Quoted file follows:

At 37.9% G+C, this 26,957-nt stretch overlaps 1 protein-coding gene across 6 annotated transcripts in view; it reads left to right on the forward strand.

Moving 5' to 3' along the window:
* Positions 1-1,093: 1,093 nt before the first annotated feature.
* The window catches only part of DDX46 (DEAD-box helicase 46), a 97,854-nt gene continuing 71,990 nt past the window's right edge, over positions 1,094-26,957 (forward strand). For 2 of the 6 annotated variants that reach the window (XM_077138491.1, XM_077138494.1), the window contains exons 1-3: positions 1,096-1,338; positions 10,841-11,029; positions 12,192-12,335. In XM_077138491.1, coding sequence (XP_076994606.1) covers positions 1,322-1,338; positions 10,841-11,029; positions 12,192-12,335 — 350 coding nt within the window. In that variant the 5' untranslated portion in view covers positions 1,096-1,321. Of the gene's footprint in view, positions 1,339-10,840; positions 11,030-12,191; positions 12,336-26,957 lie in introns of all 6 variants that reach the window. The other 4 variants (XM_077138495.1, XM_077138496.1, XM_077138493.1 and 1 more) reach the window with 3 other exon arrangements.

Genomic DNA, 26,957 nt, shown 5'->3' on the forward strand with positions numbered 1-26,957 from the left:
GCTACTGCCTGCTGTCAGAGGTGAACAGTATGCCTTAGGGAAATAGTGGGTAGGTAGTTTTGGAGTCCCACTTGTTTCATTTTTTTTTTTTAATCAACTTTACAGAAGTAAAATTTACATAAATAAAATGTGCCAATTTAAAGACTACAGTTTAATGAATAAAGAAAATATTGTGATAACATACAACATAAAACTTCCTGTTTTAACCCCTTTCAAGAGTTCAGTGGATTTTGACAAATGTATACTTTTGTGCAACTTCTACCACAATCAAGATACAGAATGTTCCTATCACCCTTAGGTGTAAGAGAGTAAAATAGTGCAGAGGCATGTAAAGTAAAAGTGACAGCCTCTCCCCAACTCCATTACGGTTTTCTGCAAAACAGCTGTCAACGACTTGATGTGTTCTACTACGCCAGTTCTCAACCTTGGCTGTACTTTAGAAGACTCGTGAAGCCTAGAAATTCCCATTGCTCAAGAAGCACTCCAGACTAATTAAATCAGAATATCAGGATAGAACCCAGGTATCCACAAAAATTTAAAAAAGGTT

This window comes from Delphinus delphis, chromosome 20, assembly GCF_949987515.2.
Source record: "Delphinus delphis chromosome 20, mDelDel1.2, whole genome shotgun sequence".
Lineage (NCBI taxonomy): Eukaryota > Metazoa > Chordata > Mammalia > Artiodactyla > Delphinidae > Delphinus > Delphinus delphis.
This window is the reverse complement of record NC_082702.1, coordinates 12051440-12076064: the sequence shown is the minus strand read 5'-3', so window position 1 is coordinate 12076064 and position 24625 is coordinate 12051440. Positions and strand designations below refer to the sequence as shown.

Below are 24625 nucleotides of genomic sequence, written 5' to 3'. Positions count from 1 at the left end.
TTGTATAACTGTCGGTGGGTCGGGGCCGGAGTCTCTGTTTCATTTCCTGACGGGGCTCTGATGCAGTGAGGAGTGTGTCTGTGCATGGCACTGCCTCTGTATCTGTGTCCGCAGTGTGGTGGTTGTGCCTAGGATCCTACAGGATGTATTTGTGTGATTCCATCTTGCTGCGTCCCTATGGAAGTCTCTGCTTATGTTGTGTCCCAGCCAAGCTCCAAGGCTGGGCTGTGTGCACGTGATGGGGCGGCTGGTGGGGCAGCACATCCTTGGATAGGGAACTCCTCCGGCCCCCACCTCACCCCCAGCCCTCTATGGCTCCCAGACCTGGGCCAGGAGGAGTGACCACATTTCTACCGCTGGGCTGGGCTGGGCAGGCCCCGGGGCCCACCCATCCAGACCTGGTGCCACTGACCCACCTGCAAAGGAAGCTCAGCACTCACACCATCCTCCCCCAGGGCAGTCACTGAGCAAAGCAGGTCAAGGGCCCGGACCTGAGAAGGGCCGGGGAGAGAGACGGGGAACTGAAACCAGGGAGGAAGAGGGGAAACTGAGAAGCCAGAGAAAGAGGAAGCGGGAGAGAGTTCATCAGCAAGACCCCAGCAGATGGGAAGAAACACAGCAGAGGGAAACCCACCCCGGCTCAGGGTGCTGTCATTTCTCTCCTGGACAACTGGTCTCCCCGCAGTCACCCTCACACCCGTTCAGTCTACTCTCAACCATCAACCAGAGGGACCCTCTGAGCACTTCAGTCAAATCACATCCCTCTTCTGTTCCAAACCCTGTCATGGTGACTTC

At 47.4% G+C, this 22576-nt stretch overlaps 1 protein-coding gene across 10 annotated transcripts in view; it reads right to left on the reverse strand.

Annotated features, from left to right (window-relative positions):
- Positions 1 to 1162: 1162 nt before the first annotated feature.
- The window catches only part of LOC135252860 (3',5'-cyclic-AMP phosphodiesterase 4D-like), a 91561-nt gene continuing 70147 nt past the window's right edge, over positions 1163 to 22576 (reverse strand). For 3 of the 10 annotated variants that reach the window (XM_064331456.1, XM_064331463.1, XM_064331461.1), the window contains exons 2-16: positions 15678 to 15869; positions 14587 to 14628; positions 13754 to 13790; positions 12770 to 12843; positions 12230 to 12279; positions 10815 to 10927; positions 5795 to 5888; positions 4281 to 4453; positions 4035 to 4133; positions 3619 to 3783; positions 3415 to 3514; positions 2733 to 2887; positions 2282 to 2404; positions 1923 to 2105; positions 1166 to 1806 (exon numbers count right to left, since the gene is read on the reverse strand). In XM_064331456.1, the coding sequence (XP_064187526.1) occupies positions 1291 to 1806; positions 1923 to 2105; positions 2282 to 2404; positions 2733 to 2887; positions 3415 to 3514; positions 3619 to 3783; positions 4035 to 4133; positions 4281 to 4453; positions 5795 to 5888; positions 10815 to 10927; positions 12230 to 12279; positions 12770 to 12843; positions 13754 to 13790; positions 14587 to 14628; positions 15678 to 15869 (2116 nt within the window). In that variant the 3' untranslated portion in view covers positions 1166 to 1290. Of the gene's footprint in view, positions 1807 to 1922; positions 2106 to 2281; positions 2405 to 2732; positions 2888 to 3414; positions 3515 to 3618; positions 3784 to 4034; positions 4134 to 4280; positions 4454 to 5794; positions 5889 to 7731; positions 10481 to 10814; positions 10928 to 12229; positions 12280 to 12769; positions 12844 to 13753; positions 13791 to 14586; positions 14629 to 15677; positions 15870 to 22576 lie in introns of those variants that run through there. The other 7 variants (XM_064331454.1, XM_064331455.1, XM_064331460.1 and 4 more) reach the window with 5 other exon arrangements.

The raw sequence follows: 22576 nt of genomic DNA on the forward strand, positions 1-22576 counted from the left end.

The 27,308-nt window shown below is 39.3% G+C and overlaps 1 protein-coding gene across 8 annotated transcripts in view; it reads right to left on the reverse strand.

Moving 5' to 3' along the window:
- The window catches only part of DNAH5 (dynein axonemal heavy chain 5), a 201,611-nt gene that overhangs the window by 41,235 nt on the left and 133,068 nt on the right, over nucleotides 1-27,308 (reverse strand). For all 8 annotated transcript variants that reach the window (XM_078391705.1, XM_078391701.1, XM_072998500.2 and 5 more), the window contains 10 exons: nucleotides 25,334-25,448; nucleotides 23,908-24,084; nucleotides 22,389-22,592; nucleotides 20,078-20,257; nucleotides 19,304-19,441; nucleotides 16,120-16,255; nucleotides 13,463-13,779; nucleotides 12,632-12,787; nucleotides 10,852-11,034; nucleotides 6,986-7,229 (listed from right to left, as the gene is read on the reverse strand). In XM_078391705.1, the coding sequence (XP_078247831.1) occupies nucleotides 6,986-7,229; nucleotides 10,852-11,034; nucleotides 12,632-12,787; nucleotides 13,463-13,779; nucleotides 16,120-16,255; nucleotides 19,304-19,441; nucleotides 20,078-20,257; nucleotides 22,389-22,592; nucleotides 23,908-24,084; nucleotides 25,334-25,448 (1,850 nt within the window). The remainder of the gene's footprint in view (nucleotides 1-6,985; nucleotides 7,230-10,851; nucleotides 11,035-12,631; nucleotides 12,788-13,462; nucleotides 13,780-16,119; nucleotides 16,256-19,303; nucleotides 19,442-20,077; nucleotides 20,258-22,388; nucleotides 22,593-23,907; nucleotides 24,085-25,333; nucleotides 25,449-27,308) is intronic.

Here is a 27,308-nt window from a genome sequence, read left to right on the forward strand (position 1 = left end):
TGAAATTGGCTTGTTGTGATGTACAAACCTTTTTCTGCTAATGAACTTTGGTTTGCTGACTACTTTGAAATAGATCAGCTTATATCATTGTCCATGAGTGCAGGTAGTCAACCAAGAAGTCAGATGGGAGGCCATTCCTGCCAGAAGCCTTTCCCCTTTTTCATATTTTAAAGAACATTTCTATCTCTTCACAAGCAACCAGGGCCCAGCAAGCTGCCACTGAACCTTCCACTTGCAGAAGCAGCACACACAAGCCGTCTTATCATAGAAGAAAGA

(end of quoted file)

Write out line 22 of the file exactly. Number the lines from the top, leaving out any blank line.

TGAAATTGGCTTGTTGTGATGTACAAACCTTTTTCTGCTAATGAACTTTGGTTTGCTGACTACTTTGAAATAGATCAGCTTATATCATTGTCCATGAGTGCAGGTAGTCAACCAAGAAGTCAGATGGGAGGCCATTCCTGCCAGAAGCCTTTCCCCTTTTTCATATTTTAAAGAACATTTCTATCTCTTCACAAGCAACCAGGGCCCAGCAAGCTGCCACTGAACCTTCCACTTGCAGAAGCAGCACACACAAGCCGTCTTATCATAGAAGAAAGA